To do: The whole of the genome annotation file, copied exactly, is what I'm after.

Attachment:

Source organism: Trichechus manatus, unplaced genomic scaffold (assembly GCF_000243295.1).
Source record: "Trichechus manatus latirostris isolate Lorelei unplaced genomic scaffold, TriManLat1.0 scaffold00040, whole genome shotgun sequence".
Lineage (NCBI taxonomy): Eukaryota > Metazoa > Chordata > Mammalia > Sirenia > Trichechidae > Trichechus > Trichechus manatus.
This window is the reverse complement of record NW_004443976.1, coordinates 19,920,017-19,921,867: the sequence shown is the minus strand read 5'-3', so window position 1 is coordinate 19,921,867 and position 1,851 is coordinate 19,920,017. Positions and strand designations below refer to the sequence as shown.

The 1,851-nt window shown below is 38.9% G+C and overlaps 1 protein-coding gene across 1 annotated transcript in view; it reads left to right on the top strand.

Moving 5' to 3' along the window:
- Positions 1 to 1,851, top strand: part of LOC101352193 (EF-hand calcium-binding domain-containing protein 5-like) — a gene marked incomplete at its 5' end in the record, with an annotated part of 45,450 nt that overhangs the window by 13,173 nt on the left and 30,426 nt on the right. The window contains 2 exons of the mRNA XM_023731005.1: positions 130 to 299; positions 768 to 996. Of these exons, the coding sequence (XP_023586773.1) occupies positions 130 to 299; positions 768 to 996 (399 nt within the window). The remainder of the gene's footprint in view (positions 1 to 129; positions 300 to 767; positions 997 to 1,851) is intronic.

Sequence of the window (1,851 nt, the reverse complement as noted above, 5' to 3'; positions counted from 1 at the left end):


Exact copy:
Source organism: Trichechus manatus, unplaced genomic scaffold (assembly GCF_000243295.1).
Source record: "Trichechus manatus latirostris isolate Lorelei unplaced genomic scaffold, TriManLat1.0 scaffold00040, whole genome shotgun sequence".
Lineage (NCBI taxonomy): Eukaryota > Metazoa > Chordata > Mammalia > Sirenia > Trichechidae > Trichechus > Trichechus manatus.
This window is the reverse complement of record NW_004443976.1, coordinates 19,920,017-19,921,867: the sequence shown is the minus strand read 5'-3', so window position 1 is coordinate 19,921,867 and position 1,851 is coordinate 19,920,017. Positions and strand designations below refer to the sequence as shown.

The 1,851-nt window shown below is 38.9% G+C and overlaps 1 protein-coding gene across 1 annotated transcript in view; it reads left to right on the top strand.

Moving 5' to 3' along the window:
- Positions 1 to 1,851, top strand: part of LOC101352193 (EF-hand calcium-binding domain-containing protein 5-like) — a gene marked incomplete at its 5' end in the record, with an annotated part of 45,450 nt that overhangs the window by 13,173 nt on the left and 30,426 nt on the right. The window contains 2 exons of the mRNA XM_023731005.1: positions 130 to 299; positions 768 to 996. Of these exons, the coding sequence (XP_023586773.1) occupies positions 130 to 299; positions 768 to 996 (399 nt within the window). The remainder of the gene's footprint in view (positions 1 to 129; positions 300 to 767; positions 997 to 1,851) is intronic.

Sequence of the window (1,851 nt, the reverse complement as noted above, 5' to 3'; positions counted from 1 at the left end):